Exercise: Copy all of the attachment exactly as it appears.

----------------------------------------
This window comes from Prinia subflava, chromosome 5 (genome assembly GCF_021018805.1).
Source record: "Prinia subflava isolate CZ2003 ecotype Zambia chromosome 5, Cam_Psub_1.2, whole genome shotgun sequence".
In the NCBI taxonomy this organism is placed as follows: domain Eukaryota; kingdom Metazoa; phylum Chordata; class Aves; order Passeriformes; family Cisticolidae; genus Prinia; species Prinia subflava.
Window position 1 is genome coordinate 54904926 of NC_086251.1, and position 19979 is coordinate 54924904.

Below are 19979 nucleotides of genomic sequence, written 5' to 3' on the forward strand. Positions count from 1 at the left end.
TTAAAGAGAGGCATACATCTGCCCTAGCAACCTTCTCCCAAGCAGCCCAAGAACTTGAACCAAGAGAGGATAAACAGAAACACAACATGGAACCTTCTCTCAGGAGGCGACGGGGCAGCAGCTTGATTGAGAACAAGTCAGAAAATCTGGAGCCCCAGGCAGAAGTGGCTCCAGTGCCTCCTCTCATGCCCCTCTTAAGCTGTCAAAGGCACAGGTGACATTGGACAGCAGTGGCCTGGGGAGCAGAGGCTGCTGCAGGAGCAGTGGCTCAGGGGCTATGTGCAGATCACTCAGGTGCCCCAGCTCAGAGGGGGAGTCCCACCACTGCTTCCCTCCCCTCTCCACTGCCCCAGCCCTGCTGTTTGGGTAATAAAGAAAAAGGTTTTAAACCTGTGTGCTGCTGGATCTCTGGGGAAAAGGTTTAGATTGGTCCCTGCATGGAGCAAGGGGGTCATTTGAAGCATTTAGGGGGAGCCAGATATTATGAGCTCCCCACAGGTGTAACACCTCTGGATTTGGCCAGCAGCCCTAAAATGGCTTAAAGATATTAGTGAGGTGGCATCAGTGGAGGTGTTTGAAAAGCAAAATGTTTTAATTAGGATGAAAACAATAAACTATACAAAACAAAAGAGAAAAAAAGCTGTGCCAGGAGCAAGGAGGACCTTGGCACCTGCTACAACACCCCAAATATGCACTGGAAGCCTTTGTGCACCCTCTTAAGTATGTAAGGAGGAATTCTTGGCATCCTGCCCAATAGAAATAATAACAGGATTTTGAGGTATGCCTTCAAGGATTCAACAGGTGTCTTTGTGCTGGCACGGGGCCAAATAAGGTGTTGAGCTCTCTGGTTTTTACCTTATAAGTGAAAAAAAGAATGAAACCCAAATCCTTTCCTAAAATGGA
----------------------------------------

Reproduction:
This window comes from Prinia subflava, chromosome 5 (genome assembly GCF_021018805.1).
Source record: "Prinia subflava isolate CZ2003 ecotype Zambia chromosome 5, Cam_Psub_1.2, whole genome shotgun sequence".
In the NCBI taxonomy this organism is placed as follows: domain Eukaryota; kingdom Metazoa; phylum Chordata; class Aves; order Passeriformes; family Cisticolidae; genus Prinia; species Prinia subflava.
Window position 1 is genome coordinate 54904926 of NC_086251.1, and position 19979 is coordinate 54924904.

Below are 19979 nucleotides of genomic sequence, written 5' to 3' on the forward strand. Positions count from 1 at the left end.
TTAAAGAGAGGCATACATCTGCCCTAGCAACCTTCTCCCAAGCAGCCCAAGAACTTGAACCAAGAGAGGATAAACAGAAACACAACATGGAACCTTCTCTCAGGAGGCGACGGGGCAGCAGCTTGATTGAGAACAAGTCAGAAAATCTGGAGCCCCAGGCAGAAGTGGCTCCAGTGCCTCCTCTCATGCCCCTCTTAAGCTGTCAAAGGCACAGGTGACATTGGACAGCAGTGGCCTGGGGAGCAGAGGCTGCTGCAGGAGCAGTGGCTCAGGGGCTATGTGCAGATCACTCAGGTGCCCCAGCTCAGAGGGGGAGTCCCACCACTGCTTCCCTCCCCTCTCCACTGCCCCAGCCCTGCTGTTTGGGTAATAAAGAAAAAGGTTTTAAACCTGTGTGCTGCTGGATCTCTGGGGAAAAGGTTTAGATTGGTCCCTGCATGGAGCAAGGGGGTCATTTGAAGCATTTAGGGGGAGCCAGATATTATGAGCTCCCCACAGGTGTAACACCTCTGGATTTGGCCAGCAGCCCTAAAATGGCTTAAAGATATTAGTGAGGTGGCATCAGTGGAGGTGTTTGAAAAGCAAAATGTTTTAATTAGGATGAAAACAATAAACTATACAAAACAAAAGAGAAAAAAAGCTGTGCCAGGAGCAAGGAGGACCTTGGCACCTGCTACAACACCCCAAATATGCACTGGAAGCCTTTGTGCACCCTCTTAAGTATGTAAGGAGGAATTCTTGGCATCCTGCCCAATAGAAATAATAACAGGATTTTGAGGTATGCCTTCAAGGATTCAACAGGTGTCTTTGTGCTGGCACGGGGCCAAATAAGGTGTTGAGCTCTCTGGTTTTTACCTTATAAGTGAAAAAAAGAATGAAACCCAAATCCTTTCCTAAAATGGA